In spite of being a small country, the culture in Bhutan is rich and diverse. Most people of Bhutan refer to their country as Drukyul, which means “ The Land of the Thunder Dragon”. The society in Bhutan consists of several ethnic groups like Sharcops, Monpas, Ngalops and Lhotshampas.
Food is traditionally eaten with hands together with family members sitting cross legged on the floor. The food is generally served by women, and it is served first to the head of the household. Modernization has brought in western eating habits like the dining table and cutlery and earthenware has been replaced with modern pots and pans. A typical Bhutanese meal is chilli and cheese, pork, beef, lentils, curry and a dish of Ema Datshi and zow shungo. Dairy products are also popular and so are beverages like black tea, beer, rice wine and butter tea.
Women wear colorful blouses and over that the Kira, a long ankle length dress. A light silk jacket known as Tego is worn over the Kira. Daily use kiras are made of cotton and wool and are simple, but the kiras worn during festivals are colorful and vibrant.
Bhutan’s spring is in March and summer starts in mid-April, and there are occasional rain showers. The summer monsoon is from June to September and the heavy rains sometimes lead to flash floods, landslides. Late September to late November is autumn, which has bright days and snowfall in higher altitudes. This is followed by winter from November through March, with snowfall in regions above 3000m.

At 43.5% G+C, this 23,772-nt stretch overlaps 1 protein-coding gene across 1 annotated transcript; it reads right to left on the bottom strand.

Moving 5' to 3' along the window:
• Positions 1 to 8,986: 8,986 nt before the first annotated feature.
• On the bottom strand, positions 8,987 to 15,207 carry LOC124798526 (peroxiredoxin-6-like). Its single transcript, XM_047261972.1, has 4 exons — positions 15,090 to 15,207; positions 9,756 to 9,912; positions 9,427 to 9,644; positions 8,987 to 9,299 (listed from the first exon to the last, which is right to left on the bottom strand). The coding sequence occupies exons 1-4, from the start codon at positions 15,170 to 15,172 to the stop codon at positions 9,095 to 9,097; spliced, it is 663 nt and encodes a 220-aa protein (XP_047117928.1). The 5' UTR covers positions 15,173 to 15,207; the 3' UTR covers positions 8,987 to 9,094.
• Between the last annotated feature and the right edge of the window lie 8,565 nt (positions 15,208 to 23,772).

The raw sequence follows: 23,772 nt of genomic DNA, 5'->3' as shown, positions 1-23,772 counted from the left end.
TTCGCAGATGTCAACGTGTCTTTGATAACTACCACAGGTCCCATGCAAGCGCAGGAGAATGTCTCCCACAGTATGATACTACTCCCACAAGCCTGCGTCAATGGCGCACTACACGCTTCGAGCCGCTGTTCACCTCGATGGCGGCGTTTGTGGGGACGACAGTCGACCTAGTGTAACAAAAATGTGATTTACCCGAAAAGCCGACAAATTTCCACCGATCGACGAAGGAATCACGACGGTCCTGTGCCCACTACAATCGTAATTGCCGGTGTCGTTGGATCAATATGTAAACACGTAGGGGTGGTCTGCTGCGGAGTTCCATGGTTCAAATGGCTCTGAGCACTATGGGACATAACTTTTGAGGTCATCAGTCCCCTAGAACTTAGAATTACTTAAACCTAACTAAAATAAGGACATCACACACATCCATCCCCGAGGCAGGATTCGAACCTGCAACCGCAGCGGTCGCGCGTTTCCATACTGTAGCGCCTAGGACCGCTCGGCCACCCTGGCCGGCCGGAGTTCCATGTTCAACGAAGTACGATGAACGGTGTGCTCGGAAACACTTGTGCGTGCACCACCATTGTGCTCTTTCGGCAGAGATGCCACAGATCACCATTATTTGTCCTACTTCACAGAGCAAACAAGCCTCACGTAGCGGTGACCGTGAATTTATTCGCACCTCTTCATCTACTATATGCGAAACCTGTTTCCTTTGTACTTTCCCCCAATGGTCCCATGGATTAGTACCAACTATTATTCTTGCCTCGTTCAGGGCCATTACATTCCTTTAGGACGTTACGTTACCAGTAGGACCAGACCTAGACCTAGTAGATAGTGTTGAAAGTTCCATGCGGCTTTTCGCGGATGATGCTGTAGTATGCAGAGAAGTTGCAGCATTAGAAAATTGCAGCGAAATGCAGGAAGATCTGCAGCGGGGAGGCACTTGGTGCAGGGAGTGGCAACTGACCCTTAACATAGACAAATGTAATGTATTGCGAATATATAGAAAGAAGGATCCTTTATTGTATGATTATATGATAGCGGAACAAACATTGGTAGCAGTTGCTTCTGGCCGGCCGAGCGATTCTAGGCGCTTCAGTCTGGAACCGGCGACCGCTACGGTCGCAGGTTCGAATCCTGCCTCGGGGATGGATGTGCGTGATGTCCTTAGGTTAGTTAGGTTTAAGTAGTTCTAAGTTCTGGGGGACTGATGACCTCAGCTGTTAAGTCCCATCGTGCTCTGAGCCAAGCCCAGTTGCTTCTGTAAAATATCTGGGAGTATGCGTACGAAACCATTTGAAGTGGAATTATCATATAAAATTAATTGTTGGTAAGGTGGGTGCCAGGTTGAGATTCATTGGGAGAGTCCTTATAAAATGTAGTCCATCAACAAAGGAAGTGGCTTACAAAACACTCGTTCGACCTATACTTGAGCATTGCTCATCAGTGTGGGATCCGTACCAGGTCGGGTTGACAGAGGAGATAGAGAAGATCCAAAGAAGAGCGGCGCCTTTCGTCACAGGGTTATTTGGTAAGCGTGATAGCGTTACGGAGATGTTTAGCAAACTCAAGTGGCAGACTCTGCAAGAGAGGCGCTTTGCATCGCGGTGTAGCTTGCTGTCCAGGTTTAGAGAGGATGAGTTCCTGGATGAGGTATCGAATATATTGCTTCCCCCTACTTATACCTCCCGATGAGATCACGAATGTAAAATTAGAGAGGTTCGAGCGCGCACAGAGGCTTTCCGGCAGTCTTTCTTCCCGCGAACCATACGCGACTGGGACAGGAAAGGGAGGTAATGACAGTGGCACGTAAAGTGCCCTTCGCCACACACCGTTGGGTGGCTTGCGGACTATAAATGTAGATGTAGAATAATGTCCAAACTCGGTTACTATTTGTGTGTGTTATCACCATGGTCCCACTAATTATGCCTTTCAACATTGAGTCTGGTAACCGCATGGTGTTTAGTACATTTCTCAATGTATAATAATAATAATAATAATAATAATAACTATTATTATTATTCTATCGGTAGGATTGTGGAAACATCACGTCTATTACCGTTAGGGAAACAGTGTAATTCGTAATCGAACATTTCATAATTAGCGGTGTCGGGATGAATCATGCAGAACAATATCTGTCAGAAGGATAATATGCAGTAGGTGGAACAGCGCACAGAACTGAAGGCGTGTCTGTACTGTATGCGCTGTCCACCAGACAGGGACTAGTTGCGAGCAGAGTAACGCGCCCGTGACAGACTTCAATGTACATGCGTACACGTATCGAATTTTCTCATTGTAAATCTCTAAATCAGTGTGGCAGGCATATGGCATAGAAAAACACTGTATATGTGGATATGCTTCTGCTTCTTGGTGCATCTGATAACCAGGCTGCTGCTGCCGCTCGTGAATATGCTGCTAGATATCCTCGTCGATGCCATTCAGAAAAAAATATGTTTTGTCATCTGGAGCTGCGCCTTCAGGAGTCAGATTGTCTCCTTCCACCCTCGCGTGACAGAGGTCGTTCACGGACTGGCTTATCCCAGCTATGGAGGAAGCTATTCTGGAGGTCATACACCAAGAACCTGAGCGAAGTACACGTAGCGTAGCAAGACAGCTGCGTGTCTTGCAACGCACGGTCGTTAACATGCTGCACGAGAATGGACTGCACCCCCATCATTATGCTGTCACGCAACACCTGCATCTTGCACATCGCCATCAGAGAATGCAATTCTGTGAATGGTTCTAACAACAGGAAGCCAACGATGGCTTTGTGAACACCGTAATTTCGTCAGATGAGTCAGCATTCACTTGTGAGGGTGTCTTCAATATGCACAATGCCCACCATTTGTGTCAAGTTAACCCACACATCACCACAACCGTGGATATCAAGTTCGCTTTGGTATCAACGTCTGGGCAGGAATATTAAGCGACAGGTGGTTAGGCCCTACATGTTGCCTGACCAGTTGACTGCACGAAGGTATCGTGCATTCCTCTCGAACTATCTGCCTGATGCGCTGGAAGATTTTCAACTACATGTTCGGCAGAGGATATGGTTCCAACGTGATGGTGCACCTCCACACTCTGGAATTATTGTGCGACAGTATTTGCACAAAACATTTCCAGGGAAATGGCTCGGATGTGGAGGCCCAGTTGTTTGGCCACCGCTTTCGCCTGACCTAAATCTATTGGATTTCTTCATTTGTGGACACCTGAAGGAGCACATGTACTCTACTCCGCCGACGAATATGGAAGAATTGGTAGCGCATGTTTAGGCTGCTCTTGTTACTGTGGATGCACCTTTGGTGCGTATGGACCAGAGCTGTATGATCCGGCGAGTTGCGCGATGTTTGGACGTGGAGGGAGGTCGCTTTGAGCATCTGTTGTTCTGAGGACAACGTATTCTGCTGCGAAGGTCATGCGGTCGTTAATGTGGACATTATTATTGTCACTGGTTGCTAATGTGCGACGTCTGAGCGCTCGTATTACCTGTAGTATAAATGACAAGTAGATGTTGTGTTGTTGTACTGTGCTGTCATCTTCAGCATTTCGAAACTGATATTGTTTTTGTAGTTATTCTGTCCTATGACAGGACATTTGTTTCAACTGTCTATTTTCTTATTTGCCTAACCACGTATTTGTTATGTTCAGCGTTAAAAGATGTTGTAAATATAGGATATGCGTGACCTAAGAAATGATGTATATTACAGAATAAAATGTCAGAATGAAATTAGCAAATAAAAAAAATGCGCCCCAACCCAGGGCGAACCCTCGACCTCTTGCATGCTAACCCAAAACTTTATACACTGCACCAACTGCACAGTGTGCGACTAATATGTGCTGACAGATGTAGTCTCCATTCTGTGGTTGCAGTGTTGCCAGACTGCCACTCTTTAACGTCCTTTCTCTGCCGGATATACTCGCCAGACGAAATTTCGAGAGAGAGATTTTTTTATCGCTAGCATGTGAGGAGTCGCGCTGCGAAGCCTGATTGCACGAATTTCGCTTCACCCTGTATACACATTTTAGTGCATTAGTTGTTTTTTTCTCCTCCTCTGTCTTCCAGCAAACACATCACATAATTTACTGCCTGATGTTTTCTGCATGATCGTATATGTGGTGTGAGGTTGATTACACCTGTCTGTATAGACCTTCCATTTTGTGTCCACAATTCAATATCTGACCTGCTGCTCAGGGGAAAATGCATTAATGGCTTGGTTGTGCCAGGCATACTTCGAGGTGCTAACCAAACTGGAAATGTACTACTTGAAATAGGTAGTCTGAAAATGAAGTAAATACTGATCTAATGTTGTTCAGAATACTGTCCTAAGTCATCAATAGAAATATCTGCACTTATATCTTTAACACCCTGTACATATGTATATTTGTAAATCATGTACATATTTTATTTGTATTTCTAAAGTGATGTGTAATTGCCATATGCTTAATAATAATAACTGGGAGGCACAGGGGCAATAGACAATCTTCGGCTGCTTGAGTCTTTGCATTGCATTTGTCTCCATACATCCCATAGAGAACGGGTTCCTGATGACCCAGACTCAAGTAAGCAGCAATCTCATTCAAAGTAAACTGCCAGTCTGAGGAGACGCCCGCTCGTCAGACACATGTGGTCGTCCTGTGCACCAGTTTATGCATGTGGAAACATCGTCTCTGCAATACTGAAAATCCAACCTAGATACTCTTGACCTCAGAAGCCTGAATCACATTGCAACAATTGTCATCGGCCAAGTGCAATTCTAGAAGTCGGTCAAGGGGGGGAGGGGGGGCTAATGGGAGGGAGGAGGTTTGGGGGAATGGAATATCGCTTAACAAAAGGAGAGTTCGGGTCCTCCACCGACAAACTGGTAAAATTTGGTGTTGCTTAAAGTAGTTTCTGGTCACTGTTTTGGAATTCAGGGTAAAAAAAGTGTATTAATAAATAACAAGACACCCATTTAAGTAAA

Men wear the Gho, a knee length robe which looks somewhat like a kimono. It is tied at the waist using a belt called a kera.
Bhutan is known for its colorful festivals with masked dances and performances. The festivals have a religious meaning to them and attract many tourists from around Bhutan and the world. Some of the festivals are the BlackNecked Crane Festival, Paro Tshechu, Thimphu Tshechu, Trongsa Tshechu, Gomphu Kora, Jambay Lhakhang, Punakha Tshechu, etc. It is believed that one must visit a Tshechu at least once in their life.
Marriages are usually simple affairs, however with elaborate rituals performed for the lasting union of the bride and bridegroom. After the ritual, scarves, goods and cash are given as gifts to the newlyweds. Crosscousin marriages were common in the olden days, however the situation has changed due to literacy and awareness.
In western Bhutan, the husband goes to live in the wife’s house, while in the east, the wife goes to live with the husband in his house. The newlyweds can also choose to live on their own. Divorce is accepted in the country and carries no disgrace.